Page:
Growth characteristics of coliphage viruses indicate that they are adapted to live with their Eschericia coli hosts in the intestinal tract. However, coliphage experimentally introduced by ingestion persist only transiently if at all in the gut of humans and other animals. This study attempted to identify the barriers to long term establishment of exogenous coliphage in the gastrointestinal (GI) tracts of laboratory mice. Intestinal contents were screened for the presence of coliphage and host bacteria, and strains of E. coli bacteria from different segments of the GI tract were tested for susceptibility to six common laboratory coliphages.
Contrary to expectations, coliphage were not evident in the GI tracts of laboratory mice, although they were occasionally detected in feces. Commensal flora showed extreme variability within groups of mice despite identical handling and diet. Less than 20% of 48 mice tested carried E. coli in their gut, and of 22 commensal E. coli strains isolated and tested, 59% were completely resistant to infection by lambda, M13, P1, T4, T7, and PhiX174 coliphage. Lysogeny could not be demonstrated in the commensal strains as mitomycin C failed to induce detectable phage. Pre-existing immunity to phages was not evident as sera and fecal washes did not contain significant antibody titers to six laboratory phage types.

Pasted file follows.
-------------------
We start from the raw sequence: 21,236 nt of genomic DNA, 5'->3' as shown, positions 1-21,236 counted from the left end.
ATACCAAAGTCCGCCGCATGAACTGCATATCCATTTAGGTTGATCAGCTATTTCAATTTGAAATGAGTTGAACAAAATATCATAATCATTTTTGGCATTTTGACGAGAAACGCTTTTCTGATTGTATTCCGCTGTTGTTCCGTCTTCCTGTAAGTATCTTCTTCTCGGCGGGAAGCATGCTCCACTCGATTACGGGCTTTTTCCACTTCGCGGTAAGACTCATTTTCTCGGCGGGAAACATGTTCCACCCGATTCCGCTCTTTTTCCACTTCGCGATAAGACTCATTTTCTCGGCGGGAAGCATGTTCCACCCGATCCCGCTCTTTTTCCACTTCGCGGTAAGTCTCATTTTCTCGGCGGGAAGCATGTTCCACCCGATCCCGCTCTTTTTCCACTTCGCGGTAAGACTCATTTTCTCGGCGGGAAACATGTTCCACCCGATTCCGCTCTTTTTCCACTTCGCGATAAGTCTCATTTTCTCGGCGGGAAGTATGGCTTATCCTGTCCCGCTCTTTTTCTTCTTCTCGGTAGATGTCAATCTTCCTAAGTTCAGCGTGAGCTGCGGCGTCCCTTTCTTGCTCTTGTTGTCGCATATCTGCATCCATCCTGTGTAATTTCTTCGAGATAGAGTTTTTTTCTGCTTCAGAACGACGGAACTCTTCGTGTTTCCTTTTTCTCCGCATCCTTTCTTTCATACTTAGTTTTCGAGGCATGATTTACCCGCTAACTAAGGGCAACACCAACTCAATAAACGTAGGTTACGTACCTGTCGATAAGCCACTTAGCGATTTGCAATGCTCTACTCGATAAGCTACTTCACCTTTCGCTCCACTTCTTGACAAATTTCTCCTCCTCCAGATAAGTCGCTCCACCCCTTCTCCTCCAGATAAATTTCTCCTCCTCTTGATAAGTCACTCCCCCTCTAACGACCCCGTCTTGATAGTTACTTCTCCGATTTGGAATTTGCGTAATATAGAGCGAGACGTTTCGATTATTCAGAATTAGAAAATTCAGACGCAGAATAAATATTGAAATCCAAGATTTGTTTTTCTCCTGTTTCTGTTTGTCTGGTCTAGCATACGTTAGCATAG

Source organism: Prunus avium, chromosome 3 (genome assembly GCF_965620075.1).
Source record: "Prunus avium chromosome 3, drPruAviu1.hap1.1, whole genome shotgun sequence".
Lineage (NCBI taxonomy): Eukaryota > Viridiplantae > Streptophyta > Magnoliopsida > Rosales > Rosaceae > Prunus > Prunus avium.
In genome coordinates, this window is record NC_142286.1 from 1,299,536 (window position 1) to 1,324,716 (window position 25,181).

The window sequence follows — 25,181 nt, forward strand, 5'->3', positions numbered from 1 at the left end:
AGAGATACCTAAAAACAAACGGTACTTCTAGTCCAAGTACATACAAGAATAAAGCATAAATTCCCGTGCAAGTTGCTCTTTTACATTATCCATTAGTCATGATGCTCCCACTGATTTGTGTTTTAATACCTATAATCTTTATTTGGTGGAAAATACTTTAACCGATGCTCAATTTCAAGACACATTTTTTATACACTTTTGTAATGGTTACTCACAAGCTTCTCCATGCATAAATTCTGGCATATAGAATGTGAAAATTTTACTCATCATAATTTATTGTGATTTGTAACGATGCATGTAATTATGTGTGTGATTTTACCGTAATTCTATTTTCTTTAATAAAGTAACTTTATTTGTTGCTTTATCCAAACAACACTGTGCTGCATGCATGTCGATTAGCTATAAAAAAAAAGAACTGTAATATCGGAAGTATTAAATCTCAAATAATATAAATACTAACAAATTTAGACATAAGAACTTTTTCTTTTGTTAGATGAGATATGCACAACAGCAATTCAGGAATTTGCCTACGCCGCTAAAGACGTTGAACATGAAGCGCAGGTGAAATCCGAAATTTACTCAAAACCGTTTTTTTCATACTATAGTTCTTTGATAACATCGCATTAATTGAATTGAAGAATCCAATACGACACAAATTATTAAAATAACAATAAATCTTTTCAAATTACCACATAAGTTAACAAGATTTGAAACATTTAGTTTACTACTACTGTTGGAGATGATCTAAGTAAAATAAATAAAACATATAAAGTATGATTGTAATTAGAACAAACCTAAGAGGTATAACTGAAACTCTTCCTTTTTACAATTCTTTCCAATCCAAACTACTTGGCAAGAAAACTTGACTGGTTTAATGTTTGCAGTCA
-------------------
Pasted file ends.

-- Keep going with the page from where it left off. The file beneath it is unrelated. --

Lack of sufficient susceptible host bacteria seems to be the most likely barrier to establishment of new coliphage infections in the mouse gut.